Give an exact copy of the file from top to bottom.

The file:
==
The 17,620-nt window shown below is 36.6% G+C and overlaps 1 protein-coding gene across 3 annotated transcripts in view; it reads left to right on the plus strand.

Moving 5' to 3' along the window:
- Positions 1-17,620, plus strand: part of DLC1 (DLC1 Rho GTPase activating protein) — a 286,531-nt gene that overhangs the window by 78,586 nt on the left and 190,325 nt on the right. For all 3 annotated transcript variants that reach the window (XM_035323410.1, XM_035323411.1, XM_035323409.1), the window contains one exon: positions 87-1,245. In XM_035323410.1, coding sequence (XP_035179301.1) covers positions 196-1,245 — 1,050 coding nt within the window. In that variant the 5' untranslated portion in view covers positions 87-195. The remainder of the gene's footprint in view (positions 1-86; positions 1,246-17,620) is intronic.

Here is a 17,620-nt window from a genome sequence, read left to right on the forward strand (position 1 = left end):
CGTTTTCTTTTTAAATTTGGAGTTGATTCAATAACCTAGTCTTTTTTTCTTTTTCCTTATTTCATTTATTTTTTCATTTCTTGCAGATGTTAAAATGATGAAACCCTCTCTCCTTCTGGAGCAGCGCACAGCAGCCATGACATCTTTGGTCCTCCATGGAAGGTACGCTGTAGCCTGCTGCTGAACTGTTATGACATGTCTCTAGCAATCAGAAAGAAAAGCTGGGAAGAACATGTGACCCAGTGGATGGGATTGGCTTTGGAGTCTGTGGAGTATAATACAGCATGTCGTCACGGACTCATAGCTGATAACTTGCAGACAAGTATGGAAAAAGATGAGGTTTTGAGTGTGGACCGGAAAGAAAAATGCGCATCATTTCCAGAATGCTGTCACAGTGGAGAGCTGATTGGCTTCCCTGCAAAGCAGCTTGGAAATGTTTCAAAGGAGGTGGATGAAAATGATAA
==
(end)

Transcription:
The 17,620-nt window shown below is 36.6% G+C and overlaps 1 protein-coding gene across 3 annotated transcripts in view; it reads left to right on the plus strand.

Moving 5' to 3' along the window:
- Positions 1-17,620, plus strand: part of DLC1 (DLC1 Rho GTPase activating protein) — a 286,531-nt gene that overhangs the window by 78,586 nt on the left and 190,325 nt on the right. For all 3 annotated transcript variants that reach the window (XM_035323410.1, XM_035323411.1, XM_035323409.1), the window contains one exon: positions 87-1,245. In XM_035323410.1, coding sequence (XP_035179301.1) covers positions 196-1,245 — 1,050 coding nt within the window. In that variant the 5' untranslated portion in view covers positions 87-195. The remainder of the gene's footprint in view (positions 1-86; positions 1,246-17,620) is intronic.

Here is a 17,620-nt window from a genome sequence, read left to right on the forward strand (position 1 = left end):
CGTTTTCTTTTTAAATTTGGAGTTGATTCAATAACCTAGTCTTTTTTTCTTTTTCCTTATTTCATTTATTTTTTCATTTCTTGCAGATGTTAAAATGATGAAACCCTCTCTCCTTCTGGAGCAGCGCACAGCAGCCATGACATCTTTGGTCCTCCATGGAAGGTACGCTGTAGCCTGCTGCTGAACTGTTATGACATGTCTCTAGCAATCAGAAAGAAAAGCTGGGAAGAACATGTGACCCAGTGGATGGGATTGGCTTTGGAGTCTGTGGAGTATAATACAGCATGTCGTCACGGACTCATAGCTGATAACTTGCAGACAAGTATGGAAAAAGATGAGGTTTTGAGTGTGGACCGGAAAGAAAAATGCGCATCATTTCCAGAATGCTGTCACAGTGGAGAGCTGATTGGCTTCCCTGCAAAGCAGCTTGGAAATGTTTCAAAGGAGGTGGATGAAAATGATAA